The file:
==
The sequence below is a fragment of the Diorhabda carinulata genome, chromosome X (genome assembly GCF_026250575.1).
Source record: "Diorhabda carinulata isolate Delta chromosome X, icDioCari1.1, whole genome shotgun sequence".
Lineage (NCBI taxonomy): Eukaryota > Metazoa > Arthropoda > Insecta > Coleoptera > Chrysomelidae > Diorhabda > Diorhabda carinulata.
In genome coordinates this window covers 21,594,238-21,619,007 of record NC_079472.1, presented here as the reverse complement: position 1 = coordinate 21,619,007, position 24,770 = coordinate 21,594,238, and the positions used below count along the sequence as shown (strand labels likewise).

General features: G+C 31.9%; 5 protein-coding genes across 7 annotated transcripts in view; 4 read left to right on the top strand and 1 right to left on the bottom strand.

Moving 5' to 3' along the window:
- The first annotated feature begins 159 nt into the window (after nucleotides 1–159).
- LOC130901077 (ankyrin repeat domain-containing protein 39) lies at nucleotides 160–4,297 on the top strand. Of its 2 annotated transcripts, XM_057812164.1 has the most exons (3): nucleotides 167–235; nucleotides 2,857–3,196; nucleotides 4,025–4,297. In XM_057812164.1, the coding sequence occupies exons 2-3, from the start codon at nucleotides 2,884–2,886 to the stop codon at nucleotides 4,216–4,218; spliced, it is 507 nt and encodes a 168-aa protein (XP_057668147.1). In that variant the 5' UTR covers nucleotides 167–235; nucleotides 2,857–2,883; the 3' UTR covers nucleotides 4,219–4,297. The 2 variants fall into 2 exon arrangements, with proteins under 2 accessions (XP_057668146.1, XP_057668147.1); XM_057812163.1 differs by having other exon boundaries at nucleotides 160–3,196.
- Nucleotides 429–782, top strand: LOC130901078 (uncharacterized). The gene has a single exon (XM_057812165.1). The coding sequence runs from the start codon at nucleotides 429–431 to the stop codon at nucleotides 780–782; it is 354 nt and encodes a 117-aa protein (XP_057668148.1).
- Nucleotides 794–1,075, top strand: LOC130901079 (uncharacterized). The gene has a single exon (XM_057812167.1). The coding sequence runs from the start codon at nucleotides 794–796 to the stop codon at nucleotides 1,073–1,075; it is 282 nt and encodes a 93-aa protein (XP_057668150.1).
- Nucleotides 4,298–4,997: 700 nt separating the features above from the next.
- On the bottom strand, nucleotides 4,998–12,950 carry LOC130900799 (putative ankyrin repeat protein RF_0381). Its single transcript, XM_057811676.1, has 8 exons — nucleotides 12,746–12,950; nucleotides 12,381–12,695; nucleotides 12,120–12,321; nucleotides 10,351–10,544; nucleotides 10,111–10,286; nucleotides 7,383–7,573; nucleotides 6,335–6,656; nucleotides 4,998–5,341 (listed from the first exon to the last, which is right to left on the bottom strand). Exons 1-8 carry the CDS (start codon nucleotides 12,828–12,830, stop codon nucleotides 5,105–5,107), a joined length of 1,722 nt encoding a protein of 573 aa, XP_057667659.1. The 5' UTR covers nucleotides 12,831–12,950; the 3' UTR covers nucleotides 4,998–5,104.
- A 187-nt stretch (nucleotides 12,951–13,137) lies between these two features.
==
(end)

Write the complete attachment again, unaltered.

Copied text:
The sequence below is a fragment of the Diorhabda carinulata genome, chromosome X (genome assembly GCF_026250575.1).
Source record: "Diorhabda carinulata isolate Delta chromosome X, icDioCari1.1, whole genome shotgun sequence".
Lineage (NCBI taxonomy): Eukaryota > Metazoa > Arthropoda > Insecta > Coleoptera > Chrysomelidae > Diorhabda > Diorhabda carinulata.
In genome coordinates this window covers 21,594,238-21,619,007 of record NC_079472.1, presented here as the reverse complement: position 1 = coordinate 21,619,007, position 24,770 = coordinate 21,594,238, and the positions used below count along the sequence as shown (strand labels likewise).

General features: G+C 31.9%; 5 protein-coding genes across 7 annotated transcripts in view; 4 read left to right on the top strand and 1 right to left on the bottom strand.

Moving 5' to 3' along the window:
- The first annotated feature begins 159 nt into the window (after nucleotides 1–159).
- LOC130901077 (ankyrin repeat domain-containing protein 39) lies at nucleotides 160–4,297 on the top strand. Of its 2 annotated transcripts, XM_057812164.1 has the most exons (3): nucleotides 167–235; nucleotides 2,857–3,196; nucleotides 4,025–4,297. In XM_057812164.1, the coding sequence occupies exons 2-3, from the start codon at nucleotides 2,884–2,886 to the stop codon at nucleotides 4,216–4,218; spliced, it is 507 nt and encodes a 168-aa protein (XP_057668147.1). In that variant the 5' UTR covers nucleotides 167–235; nucleotides 2,857–2,883; the 3' UTR covers nucleotides 4,219–4,297. The 2 variants fall into 2 exon arrangements, with proteins under 2 accessions (XP_057668146.1, XP_057668147.1); XM_057812163.1 differs by having other exon boundaries at nucleotides 160–3,196.
- Nucleotides 429–782, top strand: LOC130901078 (uncharacterized). The gene has a single exon (XM_057812165.1). The coding sequence runs from the start codon at nucleotides 429–431 to the stop codon at nucleotides 780–782; it is 354 nt and encodes a 117-aa protein (XP_057668148.1).
- Nucleotides 794–1,075, top strand: LOC130901079 (uncharacterized). The gene has a single exon (XM_057812167.1). The coding sequence runs from the start codon at nucleotides 794–796 to the stop codon at nucleotides 1,073–1,075; it is 282 nt and encodes a 93-aa protein (XP_057668150.1).
- Nucleotides 4,298–4,997: 700 nt separating the features above from the next.
- On the bottom strand, nucleotides 4,998–12,950 carry LOC130900799 (putative ankyrin repeat protein RF_0381). Its single transcript, XM_057811676.1, has 8 exons — nucleotides 12,746–12,950; nucleotides 12,381–12,695; nucleotides 12,120–12,321; nucleotides 10,351–10,544; nucleotides 10,111–10,286; nucleotides 7,383–7,573; nucleotides 6,335–6,656; nucleotides 4,998–5,341 (listed from the first exon to the last, which is right to left on the bottom strand). Exons 1-8 carry the CDS (start codon nucleotides 12,828–12,830, stop codon nucleotides 5,105–5,107), a joined length of 1,722 nt encoding a protein of 573 aa, XP_057667659.1. The 5' UTR covers nucleotides 12,831–12,950; the 3' UTR covers nucleotides 4,998–5,104.
- A 187-nt stretch (nucleotides 12,951–13,137) lies between these two features.